Cable Upright Row


Equipment Needed

  • Cable Machine

Step-by-Step Instructions

  • Attach a straight handle* to a cable machine and lower the attachment pin to the bottom of the beam.
  • Grab the handle with an overhand grip and stand tall, handle starting right in front of the thighs.
  • Flex knees slightly and stand upright with good posture.
  • Pull the cable handle upward along the abdomen and chest toward the chin.
  • At the top, the elbow should be higher than the wrist, and above the shoulders.
  • Lower the handle under control back to the front of the thighs.
  • Do not ‘jerk’ or ‘rock’ the weight up and keep the handle close to the torso throughout.

Coaching Points

*You can use multiple different attachments other than a straight handle. The Rope Attachment is another popular attachment for cable upright rows.


Barbell Upright Row


Equipment Needed

  • Barbell
  • Bumper Plates (or Iron Plates if not dropping the bar after sets)

Step-by-Step Instructions

  • Grasp bar about shoulder-width apart.
  • Hold the barbell with palms down.
  • Start with the bar at arm’s length.
  • Flex your knees slightly.
  • Pull the bar upward along the abdomen and chest toward the chin.
  • At the top, the elbow should be higher than the wrist, and above the shoulders.
  • Lower the bar slowly and under control to the front of the thighs.
  • Do not jerk.
  • Keep the bar close to the torso.

Coaching Points

The biggest mistake I see, by far, with Barbell Upright Rows is swinging way too much to lift the bar. A little swing is okay if you’re trying to grind out the last rep or two of a set.

However, if you’re having to rock your torso for every rep then the weight is too heavy. Take some weight off the bar and use proper form.


Dumbbell Upright Rows


Equipment Needed

  • Dumbbells

Step-by-Step Instructions

  • Grab two dumbbells and start with them at arm’s length in front of the thighs, palms toward the body.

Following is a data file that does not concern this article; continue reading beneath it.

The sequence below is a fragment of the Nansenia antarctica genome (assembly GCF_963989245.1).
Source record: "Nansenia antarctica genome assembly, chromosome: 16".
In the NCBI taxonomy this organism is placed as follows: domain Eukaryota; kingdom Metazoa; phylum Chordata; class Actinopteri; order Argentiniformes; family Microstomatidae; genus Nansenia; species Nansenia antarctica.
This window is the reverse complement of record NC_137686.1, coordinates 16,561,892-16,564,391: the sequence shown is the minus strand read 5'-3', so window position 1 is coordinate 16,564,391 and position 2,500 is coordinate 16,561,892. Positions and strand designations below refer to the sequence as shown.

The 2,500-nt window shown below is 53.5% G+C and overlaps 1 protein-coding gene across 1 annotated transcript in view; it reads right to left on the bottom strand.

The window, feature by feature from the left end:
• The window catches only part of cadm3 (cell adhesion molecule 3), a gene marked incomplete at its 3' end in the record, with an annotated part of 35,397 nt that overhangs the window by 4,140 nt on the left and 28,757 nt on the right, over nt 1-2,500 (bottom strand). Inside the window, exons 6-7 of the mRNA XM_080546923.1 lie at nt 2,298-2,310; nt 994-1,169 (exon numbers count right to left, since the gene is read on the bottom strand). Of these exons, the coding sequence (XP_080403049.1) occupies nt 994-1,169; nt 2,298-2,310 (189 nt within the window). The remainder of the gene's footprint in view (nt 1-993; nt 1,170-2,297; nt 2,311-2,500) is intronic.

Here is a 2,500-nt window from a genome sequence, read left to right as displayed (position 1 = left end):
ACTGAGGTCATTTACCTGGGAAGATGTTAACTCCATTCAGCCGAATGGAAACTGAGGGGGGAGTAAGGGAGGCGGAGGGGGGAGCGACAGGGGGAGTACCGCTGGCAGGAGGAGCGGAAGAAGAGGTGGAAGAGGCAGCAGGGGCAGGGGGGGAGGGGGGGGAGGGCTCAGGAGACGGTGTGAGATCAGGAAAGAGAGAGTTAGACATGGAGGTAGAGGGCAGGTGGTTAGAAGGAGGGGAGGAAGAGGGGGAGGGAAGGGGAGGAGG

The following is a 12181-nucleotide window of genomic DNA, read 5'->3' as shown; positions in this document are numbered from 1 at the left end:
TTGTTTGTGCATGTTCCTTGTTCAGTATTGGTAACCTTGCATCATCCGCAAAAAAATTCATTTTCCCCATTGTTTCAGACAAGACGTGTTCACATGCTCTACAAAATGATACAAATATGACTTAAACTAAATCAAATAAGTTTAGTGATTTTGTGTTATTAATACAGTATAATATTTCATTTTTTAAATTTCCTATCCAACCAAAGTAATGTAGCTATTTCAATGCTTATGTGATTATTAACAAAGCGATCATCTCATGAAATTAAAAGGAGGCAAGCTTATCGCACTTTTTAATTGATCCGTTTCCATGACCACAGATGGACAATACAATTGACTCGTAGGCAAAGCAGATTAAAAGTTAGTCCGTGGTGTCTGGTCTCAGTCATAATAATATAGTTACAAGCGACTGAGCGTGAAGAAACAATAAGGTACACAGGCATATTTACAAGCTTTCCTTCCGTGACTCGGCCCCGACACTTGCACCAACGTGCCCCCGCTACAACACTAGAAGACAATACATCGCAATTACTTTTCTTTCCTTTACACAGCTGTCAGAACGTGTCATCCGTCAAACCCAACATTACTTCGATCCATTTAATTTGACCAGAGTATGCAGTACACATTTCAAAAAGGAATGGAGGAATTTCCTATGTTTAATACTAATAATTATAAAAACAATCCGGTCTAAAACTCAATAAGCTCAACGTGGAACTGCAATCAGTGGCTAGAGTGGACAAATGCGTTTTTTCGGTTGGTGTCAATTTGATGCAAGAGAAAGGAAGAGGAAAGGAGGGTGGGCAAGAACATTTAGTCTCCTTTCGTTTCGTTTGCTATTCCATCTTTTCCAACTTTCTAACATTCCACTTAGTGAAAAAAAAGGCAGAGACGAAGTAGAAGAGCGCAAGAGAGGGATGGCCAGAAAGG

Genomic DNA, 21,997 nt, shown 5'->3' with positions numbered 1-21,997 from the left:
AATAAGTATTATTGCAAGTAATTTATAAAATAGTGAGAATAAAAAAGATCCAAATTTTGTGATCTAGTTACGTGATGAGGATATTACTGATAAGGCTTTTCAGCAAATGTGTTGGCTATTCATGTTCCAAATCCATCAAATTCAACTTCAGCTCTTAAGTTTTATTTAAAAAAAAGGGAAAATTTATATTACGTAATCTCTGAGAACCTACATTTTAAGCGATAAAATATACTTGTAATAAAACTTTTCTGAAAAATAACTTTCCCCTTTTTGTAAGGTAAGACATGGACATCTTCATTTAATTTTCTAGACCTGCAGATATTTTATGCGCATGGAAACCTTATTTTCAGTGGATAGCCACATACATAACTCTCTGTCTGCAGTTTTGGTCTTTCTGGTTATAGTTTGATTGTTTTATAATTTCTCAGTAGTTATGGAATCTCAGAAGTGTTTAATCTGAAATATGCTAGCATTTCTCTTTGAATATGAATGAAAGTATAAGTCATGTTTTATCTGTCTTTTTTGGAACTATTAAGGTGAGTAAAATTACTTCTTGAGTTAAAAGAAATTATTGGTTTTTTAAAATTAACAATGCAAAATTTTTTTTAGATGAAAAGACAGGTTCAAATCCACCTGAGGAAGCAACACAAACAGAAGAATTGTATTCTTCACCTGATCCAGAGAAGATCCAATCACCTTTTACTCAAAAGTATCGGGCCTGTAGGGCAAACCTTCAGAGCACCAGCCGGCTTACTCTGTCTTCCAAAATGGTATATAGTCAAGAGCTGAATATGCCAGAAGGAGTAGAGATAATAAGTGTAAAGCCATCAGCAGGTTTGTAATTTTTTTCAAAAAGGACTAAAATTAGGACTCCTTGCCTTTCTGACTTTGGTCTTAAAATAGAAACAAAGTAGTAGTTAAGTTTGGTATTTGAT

• Flex knees slightly and stand upright with good posture.
  • Pull the dumbbells upward along the abdomen and chest toward the chin.
  • At the top, the elbow should be higher than the wrist, and above the shoulders.
  • Lower the bar dumbbells and under control to the front of the thighs.
  • Do not ‘jerk’ or ‘rock’ the weight up and keep the dumbbells close to the torso thoughout.

Coaching Points

The biggest mistake I see, by far, with Dumbbell Upright Rows is swinging way too much to lift the weight.


Hang Muscle Snatch


Hang Snatch High Pull (1)

Equipment Needed

  • Barbell
  • Bumper Plates

Instructions

  • Using a snatch grip (hands outside the snatch rings), pick up the bar and stand tall.
  • Pull the shoulder blades back and engage the lats to lock the back in place.
  • Put a slight bend in the knee and hinge forward by pushing the hips back and letting the bar slide down the thigh.
  • Stop once the bar reaches the bottom of the thigh, just above the knee. Shoulders should be above or slightly in front of the bar.
  • Now, explosively extend the hips and pull the bar high once the triple extension of the hips, knees and ankles has been achieved.
  • Finish the movement by rotating the hands above the elbow.
  • The finishing position should be with the lifter fully extended. This is much different than most other variations of the snatch where the lifter catches in a full or quarter squat.

Coaching Points